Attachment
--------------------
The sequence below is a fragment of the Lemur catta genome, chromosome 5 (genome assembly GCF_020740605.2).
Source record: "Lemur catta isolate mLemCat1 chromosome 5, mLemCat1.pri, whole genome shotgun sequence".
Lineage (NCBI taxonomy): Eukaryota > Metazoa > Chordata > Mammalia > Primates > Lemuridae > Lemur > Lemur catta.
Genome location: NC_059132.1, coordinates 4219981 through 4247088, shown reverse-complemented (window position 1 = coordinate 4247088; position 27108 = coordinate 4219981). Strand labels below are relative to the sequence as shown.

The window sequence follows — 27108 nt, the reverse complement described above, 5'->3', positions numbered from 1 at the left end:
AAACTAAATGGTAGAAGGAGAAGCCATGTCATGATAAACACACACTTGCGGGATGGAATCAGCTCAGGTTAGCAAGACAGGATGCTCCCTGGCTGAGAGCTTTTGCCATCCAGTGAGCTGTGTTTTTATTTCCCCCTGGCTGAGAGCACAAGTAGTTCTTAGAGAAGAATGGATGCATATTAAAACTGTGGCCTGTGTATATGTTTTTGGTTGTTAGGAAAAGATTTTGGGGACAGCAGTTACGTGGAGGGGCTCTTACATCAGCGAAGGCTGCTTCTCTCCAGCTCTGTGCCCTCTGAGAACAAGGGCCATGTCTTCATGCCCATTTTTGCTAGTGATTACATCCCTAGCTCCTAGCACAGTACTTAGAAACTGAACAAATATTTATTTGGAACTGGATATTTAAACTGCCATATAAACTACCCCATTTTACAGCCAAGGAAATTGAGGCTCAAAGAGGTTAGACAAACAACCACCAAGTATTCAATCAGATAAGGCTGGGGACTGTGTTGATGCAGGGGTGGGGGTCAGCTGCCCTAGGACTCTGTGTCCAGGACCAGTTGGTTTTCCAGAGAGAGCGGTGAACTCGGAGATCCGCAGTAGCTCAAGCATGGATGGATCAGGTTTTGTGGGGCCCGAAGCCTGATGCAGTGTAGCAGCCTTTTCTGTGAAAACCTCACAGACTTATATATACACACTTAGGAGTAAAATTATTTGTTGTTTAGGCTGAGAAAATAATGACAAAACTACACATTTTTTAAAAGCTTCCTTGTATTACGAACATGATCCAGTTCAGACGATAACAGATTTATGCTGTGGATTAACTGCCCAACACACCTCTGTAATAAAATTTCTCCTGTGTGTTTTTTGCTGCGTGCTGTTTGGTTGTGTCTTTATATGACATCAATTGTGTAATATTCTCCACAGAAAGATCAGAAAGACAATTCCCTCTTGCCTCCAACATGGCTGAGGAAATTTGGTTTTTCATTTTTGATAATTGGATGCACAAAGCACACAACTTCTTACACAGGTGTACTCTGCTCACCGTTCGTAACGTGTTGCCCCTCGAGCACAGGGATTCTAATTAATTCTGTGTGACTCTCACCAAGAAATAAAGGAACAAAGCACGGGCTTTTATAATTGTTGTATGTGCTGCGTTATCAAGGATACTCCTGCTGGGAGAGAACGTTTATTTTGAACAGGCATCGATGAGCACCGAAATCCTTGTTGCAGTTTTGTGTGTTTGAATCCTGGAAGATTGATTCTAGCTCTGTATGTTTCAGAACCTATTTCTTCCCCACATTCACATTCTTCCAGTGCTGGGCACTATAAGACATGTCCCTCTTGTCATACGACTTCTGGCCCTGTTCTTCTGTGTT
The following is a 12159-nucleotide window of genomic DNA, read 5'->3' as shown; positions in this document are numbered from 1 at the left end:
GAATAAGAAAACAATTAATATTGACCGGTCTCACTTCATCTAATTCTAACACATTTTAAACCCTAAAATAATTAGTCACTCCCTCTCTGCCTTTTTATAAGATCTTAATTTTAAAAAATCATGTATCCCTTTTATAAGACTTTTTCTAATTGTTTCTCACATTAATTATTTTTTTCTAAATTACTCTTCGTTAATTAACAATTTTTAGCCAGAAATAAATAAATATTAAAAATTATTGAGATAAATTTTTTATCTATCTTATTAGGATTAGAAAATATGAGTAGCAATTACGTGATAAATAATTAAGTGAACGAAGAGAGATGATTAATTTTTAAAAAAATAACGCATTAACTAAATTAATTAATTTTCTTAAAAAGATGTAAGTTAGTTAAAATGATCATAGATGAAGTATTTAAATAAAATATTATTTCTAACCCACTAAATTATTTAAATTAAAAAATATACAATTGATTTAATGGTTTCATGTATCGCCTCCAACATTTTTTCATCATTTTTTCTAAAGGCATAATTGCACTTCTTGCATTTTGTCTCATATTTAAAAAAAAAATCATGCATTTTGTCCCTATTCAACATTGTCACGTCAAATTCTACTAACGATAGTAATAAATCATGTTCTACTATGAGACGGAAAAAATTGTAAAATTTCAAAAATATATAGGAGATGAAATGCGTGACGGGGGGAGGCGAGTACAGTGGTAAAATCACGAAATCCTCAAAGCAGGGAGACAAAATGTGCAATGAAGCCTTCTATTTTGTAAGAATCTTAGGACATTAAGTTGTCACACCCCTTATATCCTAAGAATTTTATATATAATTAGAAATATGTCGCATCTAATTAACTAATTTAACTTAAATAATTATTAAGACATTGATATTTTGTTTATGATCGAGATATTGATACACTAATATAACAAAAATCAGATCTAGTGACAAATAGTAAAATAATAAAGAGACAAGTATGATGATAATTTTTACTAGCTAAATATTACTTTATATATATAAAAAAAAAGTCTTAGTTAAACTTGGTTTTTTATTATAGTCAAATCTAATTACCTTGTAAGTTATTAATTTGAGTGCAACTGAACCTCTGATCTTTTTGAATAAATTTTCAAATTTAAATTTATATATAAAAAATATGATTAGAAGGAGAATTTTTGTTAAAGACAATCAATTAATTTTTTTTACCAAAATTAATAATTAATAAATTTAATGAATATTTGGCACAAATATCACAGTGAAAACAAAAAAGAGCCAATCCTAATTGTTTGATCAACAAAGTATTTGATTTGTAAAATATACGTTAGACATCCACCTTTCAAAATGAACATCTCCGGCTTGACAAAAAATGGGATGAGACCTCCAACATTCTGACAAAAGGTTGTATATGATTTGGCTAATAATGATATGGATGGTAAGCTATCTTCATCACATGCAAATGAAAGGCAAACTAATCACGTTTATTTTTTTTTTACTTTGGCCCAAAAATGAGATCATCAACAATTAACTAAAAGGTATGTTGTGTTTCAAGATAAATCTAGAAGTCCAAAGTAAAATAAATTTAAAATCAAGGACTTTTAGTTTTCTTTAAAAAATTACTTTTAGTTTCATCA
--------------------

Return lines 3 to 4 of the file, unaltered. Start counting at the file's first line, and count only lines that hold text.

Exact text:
Lineage (NCBI taxonomy): Eukaryota > Metazoa > Chordata > Mammalia > Primates > Lemuridae > Lemur > Lemur catta.
Genome location: NC_059132.1, coordinates 4219981 through 4247088, shown reverse-complemented (window position 1 = coordinate 4247088; position 27108 = coordinate 4219981). Strand labels below are relative to the sequence as shown.